Don't tinker with super: AMP
AMP provides an update on its performance and also some terse comments about changes to superannuation.
Thursday, May 10th 2012, 10:48PM
by Jenny Ruth
AMP says “very subdued cashflows” experienced in calendar 2011 have continued into the first quarter of this year. Indeed, AMP Financial Services (AFS) experienced a A$292 million net cash outflow in the three months ended March. That was down from the A$331 million net outflow in the December quarter and up from the A$133 million outflow in the March quarter last year.
The company says this reflects “continued uncertainty and subdued investor sentiment.”
However, its New Zealand business provided a bright spot with a net cash inflow of A$47 million in the quarter, up from A$26 million in the same quarter a year earlier.
AMP's risk insurance annual premium income rose to $1.91 billion at March 31 compared to A$1.89 billion at December 31 and A$1.76 billion at March 31 last year. New Zealand premium income rose to A$260 million in the latest three months from A$249 million in the December quarter.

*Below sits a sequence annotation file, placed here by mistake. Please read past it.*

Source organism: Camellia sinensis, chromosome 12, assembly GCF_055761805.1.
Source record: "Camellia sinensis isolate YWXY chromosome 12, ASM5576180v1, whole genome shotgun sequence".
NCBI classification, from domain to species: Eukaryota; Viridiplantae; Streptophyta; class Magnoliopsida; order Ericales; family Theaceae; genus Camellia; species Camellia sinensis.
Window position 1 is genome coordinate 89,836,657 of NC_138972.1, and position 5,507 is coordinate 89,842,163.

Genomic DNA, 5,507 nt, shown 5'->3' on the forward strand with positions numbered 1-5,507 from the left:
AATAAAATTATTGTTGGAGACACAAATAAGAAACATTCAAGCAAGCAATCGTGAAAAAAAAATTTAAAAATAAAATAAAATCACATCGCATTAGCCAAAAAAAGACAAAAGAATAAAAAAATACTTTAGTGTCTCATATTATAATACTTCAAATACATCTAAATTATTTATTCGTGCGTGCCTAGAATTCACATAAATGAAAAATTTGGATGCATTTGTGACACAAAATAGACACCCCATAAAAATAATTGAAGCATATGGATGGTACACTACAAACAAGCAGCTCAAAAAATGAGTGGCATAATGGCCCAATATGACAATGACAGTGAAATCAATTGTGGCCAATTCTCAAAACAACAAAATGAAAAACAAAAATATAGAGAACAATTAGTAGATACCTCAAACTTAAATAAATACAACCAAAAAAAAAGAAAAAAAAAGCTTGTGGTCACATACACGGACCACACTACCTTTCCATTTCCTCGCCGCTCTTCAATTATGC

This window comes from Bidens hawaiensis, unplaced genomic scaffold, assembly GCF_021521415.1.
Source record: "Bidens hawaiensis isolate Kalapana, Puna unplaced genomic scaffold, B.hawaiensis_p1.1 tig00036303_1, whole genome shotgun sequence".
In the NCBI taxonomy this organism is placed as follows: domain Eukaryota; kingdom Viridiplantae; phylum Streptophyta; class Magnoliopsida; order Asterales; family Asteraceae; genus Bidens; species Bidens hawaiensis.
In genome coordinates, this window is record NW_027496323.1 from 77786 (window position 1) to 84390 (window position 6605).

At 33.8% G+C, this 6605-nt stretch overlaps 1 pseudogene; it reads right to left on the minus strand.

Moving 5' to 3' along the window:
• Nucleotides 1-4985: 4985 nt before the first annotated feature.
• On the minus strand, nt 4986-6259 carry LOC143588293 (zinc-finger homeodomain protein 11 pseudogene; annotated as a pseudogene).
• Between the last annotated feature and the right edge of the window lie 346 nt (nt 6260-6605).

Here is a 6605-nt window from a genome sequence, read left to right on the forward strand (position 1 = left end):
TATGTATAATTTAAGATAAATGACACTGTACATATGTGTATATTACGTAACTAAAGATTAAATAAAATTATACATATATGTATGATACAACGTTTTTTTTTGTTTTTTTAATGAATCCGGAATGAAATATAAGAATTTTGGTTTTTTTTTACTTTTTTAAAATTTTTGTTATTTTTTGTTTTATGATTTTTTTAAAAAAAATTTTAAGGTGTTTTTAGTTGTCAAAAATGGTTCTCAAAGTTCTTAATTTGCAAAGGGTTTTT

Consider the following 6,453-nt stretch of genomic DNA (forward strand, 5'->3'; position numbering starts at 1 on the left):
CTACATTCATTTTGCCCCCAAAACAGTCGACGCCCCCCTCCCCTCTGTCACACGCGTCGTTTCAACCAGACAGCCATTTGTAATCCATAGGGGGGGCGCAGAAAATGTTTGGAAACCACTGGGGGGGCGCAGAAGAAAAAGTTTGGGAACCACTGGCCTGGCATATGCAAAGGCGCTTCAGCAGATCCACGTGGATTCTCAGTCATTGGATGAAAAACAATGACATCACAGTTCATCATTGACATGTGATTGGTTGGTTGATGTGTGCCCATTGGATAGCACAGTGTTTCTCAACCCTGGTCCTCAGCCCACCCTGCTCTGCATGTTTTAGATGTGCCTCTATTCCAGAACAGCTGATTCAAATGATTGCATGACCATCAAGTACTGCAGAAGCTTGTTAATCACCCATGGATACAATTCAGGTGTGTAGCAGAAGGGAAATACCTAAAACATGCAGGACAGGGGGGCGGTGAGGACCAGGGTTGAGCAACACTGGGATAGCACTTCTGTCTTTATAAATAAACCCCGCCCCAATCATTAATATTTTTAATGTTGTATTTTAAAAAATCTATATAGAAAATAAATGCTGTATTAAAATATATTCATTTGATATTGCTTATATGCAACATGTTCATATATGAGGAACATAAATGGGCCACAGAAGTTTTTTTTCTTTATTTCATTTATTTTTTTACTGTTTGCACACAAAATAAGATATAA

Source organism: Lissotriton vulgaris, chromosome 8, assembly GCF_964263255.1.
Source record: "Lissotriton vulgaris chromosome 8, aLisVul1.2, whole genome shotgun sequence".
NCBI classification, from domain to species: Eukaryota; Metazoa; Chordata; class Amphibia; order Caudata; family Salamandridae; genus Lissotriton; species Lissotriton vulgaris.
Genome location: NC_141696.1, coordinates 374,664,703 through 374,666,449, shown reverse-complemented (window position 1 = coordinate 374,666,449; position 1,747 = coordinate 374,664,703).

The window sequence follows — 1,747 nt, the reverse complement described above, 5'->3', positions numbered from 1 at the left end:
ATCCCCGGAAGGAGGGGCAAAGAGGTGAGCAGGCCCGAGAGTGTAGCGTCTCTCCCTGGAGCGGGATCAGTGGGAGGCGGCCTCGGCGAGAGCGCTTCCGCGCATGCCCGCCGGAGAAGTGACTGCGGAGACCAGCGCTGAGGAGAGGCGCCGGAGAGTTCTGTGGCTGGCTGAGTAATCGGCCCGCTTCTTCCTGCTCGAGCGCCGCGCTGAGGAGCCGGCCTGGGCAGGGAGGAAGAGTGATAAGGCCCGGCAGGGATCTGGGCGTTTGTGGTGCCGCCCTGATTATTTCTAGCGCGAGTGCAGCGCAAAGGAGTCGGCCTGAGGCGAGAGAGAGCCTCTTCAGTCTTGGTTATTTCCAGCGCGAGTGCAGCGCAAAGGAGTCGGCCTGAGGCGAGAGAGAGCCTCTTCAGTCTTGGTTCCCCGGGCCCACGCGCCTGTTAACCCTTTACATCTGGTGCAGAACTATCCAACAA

AMP is railing against government tinkering with superannuation.
Commenting on the Australian government's budget changes to that country's compulsory superannuation system, but in words which can equally be applied to New Zealand's KiwiSaver scheme, AMP chairman Peter Mason said the government should take a long-term view.
“We need to be alert to the consequences of tinkering with it and potentially muting its effectiveness,” Mason said.
While AMP supports lifting superannuation contributions from 9 percent of income to 12 percent, “when there is continuous amendment to the framework for Australia's long-term savings, people feel they can't rely on it to make long-term plans,” he told AMP's annual shareholders' meeting.
“Constant changes to Australia's superannuation system, as we saw again in Tuesday's budget, unsettles people and makes them anxious about the future.”
The greatest contribution government could make right now is to provide certainty and security so people can save with confidence in the future, Mason said.
Superannuation is a long-term response to a long-term demographic and economic challenge and shouldn't be continually modified to meet short-term budgetary objectives.
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